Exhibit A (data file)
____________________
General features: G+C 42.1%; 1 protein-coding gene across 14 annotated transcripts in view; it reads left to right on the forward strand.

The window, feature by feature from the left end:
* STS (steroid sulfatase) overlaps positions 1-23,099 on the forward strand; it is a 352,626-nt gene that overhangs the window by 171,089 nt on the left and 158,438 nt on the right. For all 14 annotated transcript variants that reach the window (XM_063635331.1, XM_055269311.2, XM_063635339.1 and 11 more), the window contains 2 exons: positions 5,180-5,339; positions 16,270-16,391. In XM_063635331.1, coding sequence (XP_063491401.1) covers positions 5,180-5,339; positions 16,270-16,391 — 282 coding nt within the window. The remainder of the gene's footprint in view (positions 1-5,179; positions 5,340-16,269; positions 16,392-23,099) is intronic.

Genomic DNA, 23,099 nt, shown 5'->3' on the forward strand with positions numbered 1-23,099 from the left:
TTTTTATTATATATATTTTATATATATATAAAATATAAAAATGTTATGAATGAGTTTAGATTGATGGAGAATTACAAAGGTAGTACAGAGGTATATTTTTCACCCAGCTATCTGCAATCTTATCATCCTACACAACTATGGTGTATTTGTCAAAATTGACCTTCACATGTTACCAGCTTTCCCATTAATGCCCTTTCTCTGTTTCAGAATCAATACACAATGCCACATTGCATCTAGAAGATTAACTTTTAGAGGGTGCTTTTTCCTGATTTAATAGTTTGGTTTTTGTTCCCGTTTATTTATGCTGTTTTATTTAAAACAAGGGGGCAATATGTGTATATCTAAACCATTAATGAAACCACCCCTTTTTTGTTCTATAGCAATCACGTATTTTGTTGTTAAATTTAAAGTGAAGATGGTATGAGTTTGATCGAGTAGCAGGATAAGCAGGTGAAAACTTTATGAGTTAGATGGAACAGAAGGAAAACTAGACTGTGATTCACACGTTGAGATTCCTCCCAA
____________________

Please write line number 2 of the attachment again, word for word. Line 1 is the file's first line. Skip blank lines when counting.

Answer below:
The window, feature by feature from the left end: